Chinese Citizens Use Cryptocurrency to Move Funds to Japan
While the Chinese government continues to battle against cryptocurrencies, discoveries are being made of how citizens of the country use the technology to achieve their personal goals. One of such uses is in capital flight, which has seen Chinese investors use cryptocurrencies to send money abroad, especially to neighboring Japan.
This time around, the discovery of significant cross-border transactions from China to Japan was made by Japanese regulators. In the course of an investigation, it was found that Chinese investors were remitting funds to Japan using cryptocurrencies, and converting such funds to Japanese yen. This practice has been on for a couple of years already.
In the course of an investigation into corporate fund flows, Japan’s National Tax Agency, The Asahi Shimbun found a conduit via a Japanese photography company. The company opened a virtual currency trading account with the main focus on supposed customers from China. The company simply accepted virtual currency from these customers and helped in converting them to Japanese yen.
The company was discovered to have transacted up to 27 billion yen, equivalent to about USD 235 million across three years ending in 2019. In its practice, after charging fees for these transactions, the remaining balance was put in various forms of investment, including real estate based on the instruction of the Chinese investors.
In what seems like a classic case of money laundering, three investors, who now look more like intermediaries for some Chinese tycoons seeking to invest in Japan have been identified. It is these three that were directly involved with the photography company to which they sent virtual currencies.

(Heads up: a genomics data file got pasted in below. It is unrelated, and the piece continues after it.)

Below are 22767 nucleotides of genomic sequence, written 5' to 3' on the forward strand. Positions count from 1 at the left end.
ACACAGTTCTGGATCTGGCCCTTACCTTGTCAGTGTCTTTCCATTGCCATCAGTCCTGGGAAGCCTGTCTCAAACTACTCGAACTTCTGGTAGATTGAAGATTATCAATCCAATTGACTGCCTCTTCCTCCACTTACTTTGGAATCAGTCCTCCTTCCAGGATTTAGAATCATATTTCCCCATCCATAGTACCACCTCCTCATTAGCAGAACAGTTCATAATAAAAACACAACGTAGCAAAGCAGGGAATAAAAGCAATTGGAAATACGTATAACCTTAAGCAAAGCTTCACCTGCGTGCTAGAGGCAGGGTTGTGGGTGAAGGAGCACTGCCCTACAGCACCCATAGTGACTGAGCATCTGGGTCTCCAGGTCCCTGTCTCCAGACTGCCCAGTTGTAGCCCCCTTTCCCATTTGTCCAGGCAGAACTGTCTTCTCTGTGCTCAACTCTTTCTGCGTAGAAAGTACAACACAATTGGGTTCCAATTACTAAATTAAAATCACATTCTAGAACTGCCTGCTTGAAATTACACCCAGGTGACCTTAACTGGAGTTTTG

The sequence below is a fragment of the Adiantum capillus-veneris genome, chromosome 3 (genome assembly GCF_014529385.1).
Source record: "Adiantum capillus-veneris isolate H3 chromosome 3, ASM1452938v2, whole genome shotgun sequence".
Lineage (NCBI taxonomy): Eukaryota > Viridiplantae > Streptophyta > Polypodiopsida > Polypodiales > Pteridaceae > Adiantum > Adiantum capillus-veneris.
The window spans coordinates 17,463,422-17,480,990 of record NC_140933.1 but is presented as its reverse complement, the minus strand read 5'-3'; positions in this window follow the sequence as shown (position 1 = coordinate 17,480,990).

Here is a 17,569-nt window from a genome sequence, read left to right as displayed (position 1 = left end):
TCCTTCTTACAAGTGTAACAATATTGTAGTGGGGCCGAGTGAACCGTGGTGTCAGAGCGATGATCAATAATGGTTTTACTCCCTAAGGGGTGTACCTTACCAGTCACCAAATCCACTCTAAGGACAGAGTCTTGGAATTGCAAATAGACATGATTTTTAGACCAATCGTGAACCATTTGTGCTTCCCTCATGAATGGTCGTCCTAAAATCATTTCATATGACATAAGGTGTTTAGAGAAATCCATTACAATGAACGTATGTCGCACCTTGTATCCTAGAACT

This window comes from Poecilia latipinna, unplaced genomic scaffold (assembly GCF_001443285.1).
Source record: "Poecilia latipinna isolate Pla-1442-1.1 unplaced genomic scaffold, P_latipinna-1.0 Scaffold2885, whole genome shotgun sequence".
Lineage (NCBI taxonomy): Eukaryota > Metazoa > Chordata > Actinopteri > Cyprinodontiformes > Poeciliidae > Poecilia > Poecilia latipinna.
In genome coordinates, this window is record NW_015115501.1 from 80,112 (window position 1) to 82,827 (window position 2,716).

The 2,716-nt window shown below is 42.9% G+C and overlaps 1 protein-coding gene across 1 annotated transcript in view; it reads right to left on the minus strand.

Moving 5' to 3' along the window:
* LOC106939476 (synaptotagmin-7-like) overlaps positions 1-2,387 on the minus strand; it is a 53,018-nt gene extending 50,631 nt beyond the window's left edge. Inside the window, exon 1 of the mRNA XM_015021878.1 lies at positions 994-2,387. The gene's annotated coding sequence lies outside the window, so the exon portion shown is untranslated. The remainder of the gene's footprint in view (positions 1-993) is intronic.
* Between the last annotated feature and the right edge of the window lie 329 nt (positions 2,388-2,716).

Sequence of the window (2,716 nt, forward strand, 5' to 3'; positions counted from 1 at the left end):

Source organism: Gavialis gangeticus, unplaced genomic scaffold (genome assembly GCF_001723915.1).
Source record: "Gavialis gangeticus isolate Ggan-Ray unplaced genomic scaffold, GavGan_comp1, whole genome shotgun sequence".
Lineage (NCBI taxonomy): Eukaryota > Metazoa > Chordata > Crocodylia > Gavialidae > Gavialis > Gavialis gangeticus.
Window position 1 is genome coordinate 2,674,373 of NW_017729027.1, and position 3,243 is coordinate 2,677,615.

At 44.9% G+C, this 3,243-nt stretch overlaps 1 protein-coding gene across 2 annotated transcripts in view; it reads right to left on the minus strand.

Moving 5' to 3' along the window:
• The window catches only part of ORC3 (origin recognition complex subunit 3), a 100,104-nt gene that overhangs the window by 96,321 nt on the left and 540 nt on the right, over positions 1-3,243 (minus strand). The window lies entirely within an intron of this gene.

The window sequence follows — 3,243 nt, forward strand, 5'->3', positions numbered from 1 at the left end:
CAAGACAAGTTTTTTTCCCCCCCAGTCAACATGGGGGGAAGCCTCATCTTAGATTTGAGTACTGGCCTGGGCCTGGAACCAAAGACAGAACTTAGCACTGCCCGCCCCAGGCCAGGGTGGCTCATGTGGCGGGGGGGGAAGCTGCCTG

Regulations in China do not allow Chinese citizens to exceed a remittance volume of $50,000 per individual in a year. Any need to exceed this limit will require proper auditing and going through relevant agencies for proper reporting.
These investors who have been identified to send money to Japan secretly simply explored the anonymity of transactions enabled by cryptocurrencies. They also took advantage of the peer-to-peer nature of cryptocurrency transactions, where no intermediaries like banks or clearing houses were needed to execute transactions.
These are some of the concerns that were registered by the Chinese government in the pronouncement of bans on cryptocurrency activities and their enforcement. A major reason given by the government is to enable proper supervision of its financial sector, thereby preventing or eliminating cases of money laundering and crime financing using untraceable cryptocurrencies.
While the fight against cryptocurrencies continues in China, several users continue to operate, albeit secretly within the system. Despite moving their services out of the shores of China, some crypto exchanges still serve citizens, especially big crypto dealers through offshore and over-the-counter transactions.
Enforcement exercises have led to discoveries and arrests of some of these secret crypto users. The government’s body language also shows that it is not relenting until a high level of sanity is achieved in the industry. However, how long the current momentum can be sustained is not known.
Having set out to enforce the ban, it is obvious that a complete cleanup will be difficult to achieve. The fundamentals of cryptocurrency transactions enable users to achieve certain degrees of privacy and anonymity. This has not stopped China from continuing with its clampdown process, as the government pursues a sanitized financial industry.
Iyke Aru is a seasoned author and educator in the blockchain and cryptocurrency industry. He has been in the business of crypto content writing for many years with thousands of his articles across several platforms on the internet. Iyke is based in Nigeria where he stands out as one of the most informed and credible figures in the cryptocurrency industry. Outside blockchain and crypto, you will most likely catch Iyke playing or discussing football with friends and family.
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